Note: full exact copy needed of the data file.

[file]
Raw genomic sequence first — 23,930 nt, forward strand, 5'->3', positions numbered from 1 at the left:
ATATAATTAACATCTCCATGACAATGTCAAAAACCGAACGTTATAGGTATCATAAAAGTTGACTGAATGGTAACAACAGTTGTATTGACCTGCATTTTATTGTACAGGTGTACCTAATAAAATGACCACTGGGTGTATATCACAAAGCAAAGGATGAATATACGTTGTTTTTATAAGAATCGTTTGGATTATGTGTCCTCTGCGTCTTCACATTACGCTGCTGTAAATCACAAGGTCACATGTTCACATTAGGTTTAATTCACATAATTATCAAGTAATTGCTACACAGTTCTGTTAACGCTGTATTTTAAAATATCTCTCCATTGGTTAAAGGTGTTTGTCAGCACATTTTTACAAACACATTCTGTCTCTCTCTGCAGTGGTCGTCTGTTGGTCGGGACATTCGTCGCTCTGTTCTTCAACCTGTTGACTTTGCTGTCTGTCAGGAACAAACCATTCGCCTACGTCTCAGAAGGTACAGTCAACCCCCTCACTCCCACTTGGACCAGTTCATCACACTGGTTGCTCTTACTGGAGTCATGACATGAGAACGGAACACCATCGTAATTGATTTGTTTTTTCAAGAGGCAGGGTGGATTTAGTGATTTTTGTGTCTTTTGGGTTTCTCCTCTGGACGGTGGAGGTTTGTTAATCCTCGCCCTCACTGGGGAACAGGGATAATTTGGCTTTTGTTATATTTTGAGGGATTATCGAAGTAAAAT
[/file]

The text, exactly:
Raw genomic sequence first — 23,930 nt, forward strand, 5'->3', positions numbered from 1 at the left:
ATATAATTAACATCTCCATGACAATGTCAAAAACCGAACGTTATAGGTATCATAAAAGTTGACTGAATGGTAACAACAGTTGTATTGACCTGCATTTTATTGTACAGGTGTACCTAATAAAATGACCACTGGGTGTATATCACAAAGCAAAGGATGAATATACGTTGTTTTTATAAGAATCGTTTGGATTATGTGTCCTCTGCGTCTTCACATTACGCTGCTGTAAATCACAAGGTCACATGTTCACATTAGGTTTAATTCACATAATTATCAAGTAATTGCTACACAGTTCTGTTAACGCTGTATTTTAAAATATCTCTCCATTGGTTAAAGGTGTTTGTCAGCACATTTTTACAAACACATTCTGTCTCTCTCTGCAGTGGTCGTCTGTTGGTCGGGACATTCGTCGCTCTGTTCTTCAACCTGTTGACTTTGCTGTCTGTCAGGAACAAACCATTCGCCTACGTCTCAGAAGGTACAGTCAACCCCCTCACTCCCACTTGGACCAGTTCATCACACTGGTTGCTCTTACTGGAGTCATGACATGAGAACGGAACACCATCGTAATTGATTTGTTTTTTCAAGAGGCAGGGTGGATTTAGTGATTTTTGTGTCTTTTGGGTTTCTCCTCTGGACGGTGGAGGTTTGTTAATCCTCGCCCTCACTGGGGAACAGGGATAATTTGGCTTTTGTTATATTTTGAGGGATTATCGAAGTAAAAT